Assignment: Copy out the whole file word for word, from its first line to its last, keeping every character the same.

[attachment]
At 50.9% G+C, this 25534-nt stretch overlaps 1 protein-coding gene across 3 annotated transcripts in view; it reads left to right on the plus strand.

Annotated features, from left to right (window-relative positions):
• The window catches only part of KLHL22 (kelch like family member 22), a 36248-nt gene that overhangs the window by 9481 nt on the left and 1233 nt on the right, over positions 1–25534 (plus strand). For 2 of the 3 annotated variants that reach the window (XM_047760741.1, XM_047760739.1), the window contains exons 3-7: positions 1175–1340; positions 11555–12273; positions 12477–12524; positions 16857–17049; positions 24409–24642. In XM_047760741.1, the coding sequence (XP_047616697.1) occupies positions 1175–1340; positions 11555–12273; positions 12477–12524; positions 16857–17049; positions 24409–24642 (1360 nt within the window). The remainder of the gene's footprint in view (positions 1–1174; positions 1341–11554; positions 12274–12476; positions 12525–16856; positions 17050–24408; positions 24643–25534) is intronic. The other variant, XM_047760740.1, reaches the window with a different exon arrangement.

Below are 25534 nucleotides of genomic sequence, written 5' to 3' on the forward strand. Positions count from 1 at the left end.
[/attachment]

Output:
At 50.9% G+C, this 25534-nt stretch overlaps 1 protein-coding gene across 3 annotated transcripts in view; it reads left to right on the plus strand.

Annotated features, from left to right (window-relative positions):
• The window catches only part of KLHL22 (kelch like family member 22), a 36248-nt gene that overhangs the window by 9481 nt on the left and 1233 nt on the right, over positions 1–25534 (plus strand). For 2 of the 3 annotated variants that reach the window (XM_047760741.1, XM_047760739.1), the window contains exons 3-7: positions 1175–1340; positions 11555–12273; positions 12477–12524; positions 16857–17049; positions 24409–24642. In XM_047760741.1, the coding sequence (XP_047616697.1) occupies positions 1175–1340; positions 11555–12273; positions 12477–12524; positions 16857–17049; positions 24409–24642 (1360 nt within the window). The remainder of the gene's footprint in view (positions 1–1174; positions 1341–11554; positions 12274–12476; positions 12525–16856; positions 17050–24408; positions 24643–25534) is intronic. The other variant, XM_047760740.1, reaches the window with a different exon arrangement.

Below are 25534 nucleotides of genomic sequence, written 5' to 3' on the forward strand. Positions count from 1 at the left end.